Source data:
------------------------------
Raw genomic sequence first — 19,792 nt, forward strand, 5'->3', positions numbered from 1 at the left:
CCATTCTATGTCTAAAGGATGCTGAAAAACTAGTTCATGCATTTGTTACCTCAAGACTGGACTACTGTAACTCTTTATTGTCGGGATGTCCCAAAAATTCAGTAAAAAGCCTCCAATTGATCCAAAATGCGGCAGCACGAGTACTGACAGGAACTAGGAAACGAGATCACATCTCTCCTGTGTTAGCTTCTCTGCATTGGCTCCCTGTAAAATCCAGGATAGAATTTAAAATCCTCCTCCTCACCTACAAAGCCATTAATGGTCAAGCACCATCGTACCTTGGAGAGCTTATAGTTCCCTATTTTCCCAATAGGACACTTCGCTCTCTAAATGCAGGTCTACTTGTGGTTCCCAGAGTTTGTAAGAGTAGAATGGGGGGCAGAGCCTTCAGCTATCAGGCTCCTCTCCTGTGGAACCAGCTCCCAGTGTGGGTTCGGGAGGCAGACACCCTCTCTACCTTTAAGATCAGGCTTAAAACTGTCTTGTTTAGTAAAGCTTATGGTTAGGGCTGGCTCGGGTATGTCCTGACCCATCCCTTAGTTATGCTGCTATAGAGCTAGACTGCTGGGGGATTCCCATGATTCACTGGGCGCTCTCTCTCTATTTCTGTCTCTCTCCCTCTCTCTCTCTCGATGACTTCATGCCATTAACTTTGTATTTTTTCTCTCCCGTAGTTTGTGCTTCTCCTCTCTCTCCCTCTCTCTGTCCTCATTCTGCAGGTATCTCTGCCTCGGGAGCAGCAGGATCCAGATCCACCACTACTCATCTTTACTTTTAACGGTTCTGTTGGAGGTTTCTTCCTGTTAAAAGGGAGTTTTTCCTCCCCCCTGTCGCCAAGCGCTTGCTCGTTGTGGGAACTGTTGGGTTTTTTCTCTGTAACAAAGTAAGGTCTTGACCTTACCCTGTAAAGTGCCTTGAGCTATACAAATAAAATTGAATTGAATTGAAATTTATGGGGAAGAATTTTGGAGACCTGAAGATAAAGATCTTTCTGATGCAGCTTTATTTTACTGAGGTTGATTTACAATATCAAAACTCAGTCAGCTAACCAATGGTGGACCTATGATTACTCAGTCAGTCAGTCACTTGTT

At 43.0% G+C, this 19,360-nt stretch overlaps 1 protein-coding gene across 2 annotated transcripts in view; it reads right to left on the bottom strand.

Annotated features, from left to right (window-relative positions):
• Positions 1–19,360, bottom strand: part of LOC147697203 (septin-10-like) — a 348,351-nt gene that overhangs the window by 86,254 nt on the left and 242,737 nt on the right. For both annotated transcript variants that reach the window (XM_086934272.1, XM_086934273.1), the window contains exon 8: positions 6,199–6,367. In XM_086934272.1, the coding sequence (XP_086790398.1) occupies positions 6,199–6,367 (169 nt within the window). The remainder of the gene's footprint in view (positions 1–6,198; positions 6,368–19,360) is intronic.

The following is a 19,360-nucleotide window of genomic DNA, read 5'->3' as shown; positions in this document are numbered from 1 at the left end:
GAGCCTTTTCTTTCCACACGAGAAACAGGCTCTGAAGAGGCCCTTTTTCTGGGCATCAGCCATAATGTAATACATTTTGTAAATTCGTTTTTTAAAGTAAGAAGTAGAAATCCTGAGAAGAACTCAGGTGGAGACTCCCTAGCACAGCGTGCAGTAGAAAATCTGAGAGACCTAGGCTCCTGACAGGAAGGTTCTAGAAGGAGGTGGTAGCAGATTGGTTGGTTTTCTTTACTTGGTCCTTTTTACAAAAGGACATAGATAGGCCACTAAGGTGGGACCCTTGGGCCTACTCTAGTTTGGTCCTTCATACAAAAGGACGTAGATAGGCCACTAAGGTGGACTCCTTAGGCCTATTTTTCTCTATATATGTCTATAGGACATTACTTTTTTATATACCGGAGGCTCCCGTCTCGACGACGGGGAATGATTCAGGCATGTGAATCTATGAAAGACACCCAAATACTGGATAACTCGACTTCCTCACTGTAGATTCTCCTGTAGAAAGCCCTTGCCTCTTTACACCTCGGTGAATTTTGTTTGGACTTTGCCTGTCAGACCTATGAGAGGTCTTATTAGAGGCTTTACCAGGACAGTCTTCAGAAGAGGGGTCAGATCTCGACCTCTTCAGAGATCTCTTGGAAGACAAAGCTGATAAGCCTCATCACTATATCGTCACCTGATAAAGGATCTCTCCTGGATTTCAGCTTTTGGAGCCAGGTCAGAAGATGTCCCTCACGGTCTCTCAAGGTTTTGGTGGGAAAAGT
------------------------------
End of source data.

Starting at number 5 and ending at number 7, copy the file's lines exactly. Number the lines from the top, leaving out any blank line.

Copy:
• Positions 1–19,360, bottom strand: part of LOC147697203 (septin-10-like) — a 348,351-nt gene that overhangs the window by 86,254 nt on the left and 242,737 nt on the right. For both annotated transcript variants that reach the window (XM_086934272.1, XM_086934273.1), the window contains exon 8: positions 6,199–6,367. In XM_086934272.1, the coding sequence (XP_086790398.1) occupies positions 6,199–6,367 (169 nt within the window). The remainder of the gene's footprint in view (positions 1–6,198; positions 6,368–19,360) is intronic.

The following is a 19,360-nucleotide window of genomic DNA, read 5'->3' as shown; positions in this document are numbered from 1 at the left end:
GAGCCTTTTCTTTCCACACGAGAAACAGGCTCTGAAGAGGCCCTTTTTCTGGGCATCAGCCATAATGTAATACATTTTGTAAATTCGTTTTTTAAAGTAAGAAGTAGAAATCCTGAGAAGAACTCAGGTGGAGACTCCCTAGCACAGCGTGCAGTAGAAAATCTGAGAGACCTAGGCTCCTGACAGGAAGGTTCTAGAAGGAGGTGGTAGCAGATTGGTTGGTTTTCTTTACTTGGTCCTTTTTACAAAAGGACATAGATAGGCCACTAAGGTGGGACCCTTGGGCCTACTCTAGTTTGGTCCTTCATACAAAAGGACGTAGATAGGCCACTAAGGTGGACTCCTTAGGCCTATTTTTCTCTATATATGTCTATAGGACATTACTTTTTTATATACCGGAGGCTCCCGTCTCGACGACGGGGAATGATTCAGGCATGTGAATCTATGAAAGACACCCAAATACTGGATAACTCGACTTCCTCACTGTAGATTCTCCTGTAGAAAGCCCTTGCCTCTTTACACCTCGGTGAATTTTGTTTGGACTTTGCCTGTCAGACCTATGAGAGGTCTTATTAGAGGCTTTACCAGGACAGTCTTCAGAAGAGGGGTCAGATCTCGACCTCTTCAGAGATCTCTTGGAAGACAAAGCTGATAAGCCTCATCACTATATCGTCACCTGATAAAGGATCTCTCCTGGATTTCAGCTTTTGGAGCCAGGTCAGAAGATGTCCCTCACGGTCTCTCAAGGTTTTGGTGGGAAAAGT